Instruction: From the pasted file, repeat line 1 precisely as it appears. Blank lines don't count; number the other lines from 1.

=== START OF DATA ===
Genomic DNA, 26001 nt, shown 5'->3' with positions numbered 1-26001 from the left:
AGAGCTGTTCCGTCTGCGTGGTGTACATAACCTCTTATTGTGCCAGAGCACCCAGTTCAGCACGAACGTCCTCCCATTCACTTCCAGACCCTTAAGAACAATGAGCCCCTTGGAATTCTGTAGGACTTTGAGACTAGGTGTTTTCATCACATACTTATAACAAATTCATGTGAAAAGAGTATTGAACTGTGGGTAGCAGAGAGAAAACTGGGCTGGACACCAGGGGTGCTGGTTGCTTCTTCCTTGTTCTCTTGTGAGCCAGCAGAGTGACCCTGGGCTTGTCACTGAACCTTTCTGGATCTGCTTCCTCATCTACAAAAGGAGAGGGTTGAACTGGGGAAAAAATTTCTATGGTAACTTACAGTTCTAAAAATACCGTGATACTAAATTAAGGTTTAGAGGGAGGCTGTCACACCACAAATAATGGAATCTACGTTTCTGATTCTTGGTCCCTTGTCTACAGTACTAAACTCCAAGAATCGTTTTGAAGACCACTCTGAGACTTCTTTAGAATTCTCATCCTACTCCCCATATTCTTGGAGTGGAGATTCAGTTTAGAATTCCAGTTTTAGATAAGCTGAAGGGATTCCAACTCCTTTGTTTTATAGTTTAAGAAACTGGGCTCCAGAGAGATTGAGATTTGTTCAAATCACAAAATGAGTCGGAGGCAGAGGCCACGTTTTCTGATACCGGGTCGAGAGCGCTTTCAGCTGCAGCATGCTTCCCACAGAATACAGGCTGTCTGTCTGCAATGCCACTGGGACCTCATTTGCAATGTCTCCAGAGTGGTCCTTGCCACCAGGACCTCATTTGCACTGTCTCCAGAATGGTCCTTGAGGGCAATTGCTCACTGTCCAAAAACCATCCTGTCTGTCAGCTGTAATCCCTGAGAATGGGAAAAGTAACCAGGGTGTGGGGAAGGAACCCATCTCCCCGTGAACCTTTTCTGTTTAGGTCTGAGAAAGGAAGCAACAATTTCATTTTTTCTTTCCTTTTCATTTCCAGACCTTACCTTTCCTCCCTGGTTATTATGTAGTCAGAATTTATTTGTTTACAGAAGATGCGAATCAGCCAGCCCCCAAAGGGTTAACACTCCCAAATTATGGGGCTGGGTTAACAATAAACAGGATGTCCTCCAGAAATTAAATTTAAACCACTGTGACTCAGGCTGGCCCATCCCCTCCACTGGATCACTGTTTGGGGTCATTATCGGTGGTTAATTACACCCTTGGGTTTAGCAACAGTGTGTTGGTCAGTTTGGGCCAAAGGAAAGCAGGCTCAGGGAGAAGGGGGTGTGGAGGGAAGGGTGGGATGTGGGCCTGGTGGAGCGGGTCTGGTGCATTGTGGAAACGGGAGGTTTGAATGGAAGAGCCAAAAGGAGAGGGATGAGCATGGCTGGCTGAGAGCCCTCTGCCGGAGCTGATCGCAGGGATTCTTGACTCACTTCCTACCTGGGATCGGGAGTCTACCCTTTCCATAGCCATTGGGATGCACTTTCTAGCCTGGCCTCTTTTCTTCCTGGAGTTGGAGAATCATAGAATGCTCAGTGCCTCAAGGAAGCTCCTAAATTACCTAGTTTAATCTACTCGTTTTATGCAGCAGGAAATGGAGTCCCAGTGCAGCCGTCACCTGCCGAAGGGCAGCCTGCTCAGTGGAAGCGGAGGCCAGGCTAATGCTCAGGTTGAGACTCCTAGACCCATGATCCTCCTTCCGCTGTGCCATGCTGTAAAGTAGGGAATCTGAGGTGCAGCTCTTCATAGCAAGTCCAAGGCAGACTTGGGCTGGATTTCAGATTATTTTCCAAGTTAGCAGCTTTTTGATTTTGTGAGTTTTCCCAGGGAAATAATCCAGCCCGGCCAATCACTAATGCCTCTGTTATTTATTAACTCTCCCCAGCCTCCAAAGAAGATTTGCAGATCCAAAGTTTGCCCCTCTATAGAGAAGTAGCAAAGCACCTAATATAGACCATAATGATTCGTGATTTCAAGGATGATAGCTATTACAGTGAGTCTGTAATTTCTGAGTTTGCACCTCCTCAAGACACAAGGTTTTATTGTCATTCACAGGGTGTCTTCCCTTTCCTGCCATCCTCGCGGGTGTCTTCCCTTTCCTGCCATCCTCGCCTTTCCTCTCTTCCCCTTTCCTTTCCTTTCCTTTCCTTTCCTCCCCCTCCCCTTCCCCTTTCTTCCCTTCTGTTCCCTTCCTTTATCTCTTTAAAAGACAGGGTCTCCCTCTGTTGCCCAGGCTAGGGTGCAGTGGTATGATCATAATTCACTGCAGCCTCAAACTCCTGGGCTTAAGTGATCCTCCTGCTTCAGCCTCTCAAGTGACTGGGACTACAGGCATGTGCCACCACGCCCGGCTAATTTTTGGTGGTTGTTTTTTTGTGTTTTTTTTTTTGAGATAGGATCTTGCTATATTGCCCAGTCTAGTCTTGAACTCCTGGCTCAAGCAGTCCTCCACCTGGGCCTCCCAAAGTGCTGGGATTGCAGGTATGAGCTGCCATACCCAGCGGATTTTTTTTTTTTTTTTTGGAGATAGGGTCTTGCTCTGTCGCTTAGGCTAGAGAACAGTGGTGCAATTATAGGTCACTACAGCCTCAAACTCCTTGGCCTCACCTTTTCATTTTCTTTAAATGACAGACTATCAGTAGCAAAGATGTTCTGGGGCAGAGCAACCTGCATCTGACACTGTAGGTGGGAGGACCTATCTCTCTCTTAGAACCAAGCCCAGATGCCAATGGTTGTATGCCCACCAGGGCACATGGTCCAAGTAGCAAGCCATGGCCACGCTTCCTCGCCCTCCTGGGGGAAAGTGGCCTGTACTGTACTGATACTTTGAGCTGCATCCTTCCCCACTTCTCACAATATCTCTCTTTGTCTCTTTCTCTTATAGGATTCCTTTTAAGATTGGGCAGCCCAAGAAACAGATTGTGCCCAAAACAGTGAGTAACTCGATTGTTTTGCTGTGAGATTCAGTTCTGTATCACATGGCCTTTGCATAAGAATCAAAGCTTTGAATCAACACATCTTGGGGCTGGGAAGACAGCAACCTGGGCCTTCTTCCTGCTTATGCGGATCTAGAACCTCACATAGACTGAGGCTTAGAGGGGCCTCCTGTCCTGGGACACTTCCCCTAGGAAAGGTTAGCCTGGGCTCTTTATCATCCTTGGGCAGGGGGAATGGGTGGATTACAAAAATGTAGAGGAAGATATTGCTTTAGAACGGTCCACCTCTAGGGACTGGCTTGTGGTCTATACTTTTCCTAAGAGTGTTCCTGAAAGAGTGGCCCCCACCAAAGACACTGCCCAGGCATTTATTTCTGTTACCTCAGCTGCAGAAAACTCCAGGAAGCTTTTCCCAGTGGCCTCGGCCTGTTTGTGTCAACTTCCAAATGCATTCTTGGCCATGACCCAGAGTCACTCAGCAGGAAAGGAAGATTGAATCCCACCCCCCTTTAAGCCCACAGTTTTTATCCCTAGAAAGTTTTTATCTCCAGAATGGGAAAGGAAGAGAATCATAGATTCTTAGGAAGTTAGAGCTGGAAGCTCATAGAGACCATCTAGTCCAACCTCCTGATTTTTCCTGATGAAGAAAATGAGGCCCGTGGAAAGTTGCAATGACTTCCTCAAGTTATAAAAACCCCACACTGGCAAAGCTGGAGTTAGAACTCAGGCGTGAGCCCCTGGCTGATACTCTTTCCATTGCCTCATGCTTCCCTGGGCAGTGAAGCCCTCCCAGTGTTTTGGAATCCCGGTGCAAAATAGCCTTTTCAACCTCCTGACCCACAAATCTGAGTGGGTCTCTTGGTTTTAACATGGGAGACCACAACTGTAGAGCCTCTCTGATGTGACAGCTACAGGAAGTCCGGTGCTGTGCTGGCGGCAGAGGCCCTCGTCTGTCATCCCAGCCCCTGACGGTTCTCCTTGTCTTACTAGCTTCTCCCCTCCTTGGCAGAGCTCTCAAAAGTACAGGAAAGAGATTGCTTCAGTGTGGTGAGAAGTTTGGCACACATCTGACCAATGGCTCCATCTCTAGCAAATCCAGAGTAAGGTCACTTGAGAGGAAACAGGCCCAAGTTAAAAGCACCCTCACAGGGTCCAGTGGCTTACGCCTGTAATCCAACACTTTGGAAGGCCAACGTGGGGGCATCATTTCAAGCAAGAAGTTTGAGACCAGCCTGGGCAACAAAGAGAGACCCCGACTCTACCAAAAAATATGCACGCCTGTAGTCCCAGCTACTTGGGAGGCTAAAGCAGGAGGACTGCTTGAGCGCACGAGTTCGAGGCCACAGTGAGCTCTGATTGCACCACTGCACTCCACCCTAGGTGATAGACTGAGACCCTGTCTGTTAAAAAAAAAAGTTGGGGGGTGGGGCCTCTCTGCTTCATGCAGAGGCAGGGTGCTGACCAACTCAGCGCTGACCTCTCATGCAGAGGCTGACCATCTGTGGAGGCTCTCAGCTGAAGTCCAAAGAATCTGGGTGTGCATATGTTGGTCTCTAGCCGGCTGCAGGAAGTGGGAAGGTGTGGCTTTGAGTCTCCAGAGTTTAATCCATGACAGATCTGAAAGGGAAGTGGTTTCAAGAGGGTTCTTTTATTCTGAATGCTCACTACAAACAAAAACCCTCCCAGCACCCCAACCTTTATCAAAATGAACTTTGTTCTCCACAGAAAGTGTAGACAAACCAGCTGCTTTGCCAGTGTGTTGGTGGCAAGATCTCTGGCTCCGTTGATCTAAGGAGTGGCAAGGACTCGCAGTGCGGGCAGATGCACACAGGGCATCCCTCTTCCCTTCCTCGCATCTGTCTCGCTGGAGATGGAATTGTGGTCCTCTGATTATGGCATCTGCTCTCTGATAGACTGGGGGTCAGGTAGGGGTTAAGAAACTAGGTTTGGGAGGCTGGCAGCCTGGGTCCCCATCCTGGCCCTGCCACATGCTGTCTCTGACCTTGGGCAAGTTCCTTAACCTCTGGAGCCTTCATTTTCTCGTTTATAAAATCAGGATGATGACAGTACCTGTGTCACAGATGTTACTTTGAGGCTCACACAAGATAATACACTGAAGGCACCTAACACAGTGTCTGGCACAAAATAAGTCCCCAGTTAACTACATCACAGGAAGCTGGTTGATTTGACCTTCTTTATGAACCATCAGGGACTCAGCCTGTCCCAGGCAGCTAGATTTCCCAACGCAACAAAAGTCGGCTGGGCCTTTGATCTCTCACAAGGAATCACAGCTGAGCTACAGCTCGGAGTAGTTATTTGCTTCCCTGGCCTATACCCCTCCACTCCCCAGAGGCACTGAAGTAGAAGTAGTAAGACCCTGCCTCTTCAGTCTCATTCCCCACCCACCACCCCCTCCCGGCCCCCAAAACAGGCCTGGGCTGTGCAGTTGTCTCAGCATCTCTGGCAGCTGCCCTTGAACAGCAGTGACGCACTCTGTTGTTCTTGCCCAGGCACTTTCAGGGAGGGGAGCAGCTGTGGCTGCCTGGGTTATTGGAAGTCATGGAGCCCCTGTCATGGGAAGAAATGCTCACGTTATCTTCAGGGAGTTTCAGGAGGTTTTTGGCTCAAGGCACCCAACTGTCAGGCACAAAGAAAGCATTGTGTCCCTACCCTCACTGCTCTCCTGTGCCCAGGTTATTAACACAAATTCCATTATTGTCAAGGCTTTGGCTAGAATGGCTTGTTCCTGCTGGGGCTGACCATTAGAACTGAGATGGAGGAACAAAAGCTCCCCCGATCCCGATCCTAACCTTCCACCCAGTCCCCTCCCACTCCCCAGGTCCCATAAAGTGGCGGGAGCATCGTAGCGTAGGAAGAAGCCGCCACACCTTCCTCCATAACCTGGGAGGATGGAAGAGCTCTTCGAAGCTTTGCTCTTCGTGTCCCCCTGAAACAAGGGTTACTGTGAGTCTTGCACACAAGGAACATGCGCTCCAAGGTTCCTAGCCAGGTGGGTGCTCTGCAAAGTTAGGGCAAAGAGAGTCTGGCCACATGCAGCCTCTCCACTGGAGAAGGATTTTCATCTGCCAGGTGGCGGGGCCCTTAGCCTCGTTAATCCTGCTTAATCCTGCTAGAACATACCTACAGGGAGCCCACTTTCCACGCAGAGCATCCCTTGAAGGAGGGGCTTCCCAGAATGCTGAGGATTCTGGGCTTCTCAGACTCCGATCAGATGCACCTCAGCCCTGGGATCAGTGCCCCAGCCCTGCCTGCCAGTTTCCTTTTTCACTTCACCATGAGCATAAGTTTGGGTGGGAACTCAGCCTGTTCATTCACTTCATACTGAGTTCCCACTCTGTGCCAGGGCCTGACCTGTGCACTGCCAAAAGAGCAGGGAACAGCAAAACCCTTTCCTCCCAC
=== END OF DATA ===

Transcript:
Genomic DNA, 26001 nt, shown 5'->3' with positions numbered 1-26001 from the left: